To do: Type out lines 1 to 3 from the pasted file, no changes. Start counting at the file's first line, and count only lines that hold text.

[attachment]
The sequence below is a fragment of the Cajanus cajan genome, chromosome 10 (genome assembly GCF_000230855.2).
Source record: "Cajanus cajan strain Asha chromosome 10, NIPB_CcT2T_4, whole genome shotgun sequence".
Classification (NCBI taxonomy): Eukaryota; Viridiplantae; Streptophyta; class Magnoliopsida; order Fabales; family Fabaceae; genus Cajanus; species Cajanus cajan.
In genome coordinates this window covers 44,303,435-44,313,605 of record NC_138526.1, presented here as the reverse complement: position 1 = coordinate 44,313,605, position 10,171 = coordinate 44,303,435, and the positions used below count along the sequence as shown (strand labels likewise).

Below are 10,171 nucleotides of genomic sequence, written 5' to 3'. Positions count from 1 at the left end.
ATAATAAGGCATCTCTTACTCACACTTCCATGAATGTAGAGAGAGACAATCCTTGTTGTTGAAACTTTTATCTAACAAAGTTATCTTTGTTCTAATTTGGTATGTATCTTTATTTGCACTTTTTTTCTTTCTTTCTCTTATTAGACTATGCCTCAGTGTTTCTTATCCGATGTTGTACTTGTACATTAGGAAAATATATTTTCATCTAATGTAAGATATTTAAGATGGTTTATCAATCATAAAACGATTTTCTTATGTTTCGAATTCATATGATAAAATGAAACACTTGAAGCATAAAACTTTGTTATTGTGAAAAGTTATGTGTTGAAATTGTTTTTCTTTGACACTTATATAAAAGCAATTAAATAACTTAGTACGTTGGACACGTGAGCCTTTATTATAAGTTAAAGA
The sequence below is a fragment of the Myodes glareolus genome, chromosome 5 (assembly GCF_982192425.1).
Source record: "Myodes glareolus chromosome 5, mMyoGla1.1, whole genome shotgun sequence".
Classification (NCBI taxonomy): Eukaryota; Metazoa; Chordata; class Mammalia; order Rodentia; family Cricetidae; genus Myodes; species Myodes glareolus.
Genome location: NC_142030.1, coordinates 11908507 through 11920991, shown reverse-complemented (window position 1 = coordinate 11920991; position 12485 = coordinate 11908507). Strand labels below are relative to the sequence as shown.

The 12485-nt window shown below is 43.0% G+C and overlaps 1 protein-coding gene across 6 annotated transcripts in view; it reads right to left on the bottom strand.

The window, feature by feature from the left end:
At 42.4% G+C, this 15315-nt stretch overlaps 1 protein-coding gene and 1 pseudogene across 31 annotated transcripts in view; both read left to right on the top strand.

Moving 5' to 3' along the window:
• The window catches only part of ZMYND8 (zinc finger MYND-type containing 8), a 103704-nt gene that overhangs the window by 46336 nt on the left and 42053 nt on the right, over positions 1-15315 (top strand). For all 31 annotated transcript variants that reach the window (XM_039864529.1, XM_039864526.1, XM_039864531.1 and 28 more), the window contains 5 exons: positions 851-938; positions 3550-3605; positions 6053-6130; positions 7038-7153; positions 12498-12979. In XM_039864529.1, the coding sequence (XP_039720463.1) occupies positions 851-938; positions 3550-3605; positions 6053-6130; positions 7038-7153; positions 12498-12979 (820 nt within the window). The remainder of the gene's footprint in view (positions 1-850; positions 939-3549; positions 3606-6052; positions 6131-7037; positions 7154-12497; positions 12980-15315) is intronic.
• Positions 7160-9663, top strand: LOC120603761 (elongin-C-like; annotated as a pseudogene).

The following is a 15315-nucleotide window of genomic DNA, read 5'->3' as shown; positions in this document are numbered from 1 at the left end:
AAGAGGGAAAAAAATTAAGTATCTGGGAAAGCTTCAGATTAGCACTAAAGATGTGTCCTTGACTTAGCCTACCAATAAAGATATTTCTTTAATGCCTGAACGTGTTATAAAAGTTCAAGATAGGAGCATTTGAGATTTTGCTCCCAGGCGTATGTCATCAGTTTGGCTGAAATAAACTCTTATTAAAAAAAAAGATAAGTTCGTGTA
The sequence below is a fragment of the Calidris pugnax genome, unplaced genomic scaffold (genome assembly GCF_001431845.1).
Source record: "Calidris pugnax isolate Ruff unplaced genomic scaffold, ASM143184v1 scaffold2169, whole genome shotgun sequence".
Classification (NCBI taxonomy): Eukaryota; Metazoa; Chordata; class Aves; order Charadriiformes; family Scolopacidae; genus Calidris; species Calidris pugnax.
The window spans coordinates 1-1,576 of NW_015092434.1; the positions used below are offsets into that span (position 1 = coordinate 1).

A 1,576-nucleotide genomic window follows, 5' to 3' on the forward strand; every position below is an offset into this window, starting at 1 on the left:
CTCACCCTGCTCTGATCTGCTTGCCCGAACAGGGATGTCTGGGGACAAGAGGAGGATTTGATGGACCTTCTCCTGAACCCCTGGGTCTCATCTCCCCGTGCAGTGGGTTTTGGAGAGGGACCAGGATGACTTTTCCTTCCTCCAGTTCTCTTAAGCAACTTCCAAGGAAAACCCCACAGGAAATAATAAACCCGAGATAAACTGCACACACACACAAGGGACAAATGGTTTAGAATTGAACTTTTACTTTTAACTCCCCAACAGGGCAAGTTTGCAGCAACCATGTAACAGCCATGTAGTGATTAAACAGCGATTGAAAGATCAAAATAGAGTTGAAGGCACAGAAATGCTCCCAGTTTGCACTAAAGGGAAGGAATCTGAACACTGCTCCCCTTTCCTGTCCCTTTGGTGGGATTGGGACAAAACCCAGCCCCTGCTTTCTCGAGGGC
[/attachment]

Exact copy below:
The sequence below is a fragment of the Cajanus cajan genome, chromosome 10 (genome assembly GCF_000230855.2).
Source record: "Cajanus cajan strain Asha chromosome 10, NIPB_CcT2T_4, whole genome shotgun sequence".
Classification (NCBI taxonomy): Eukaryota; Viridiplantae; Streptophyta; class Magnoliopsida; order Fabales; family Fabaceae; genus Cajanus; species Cajanus cajan.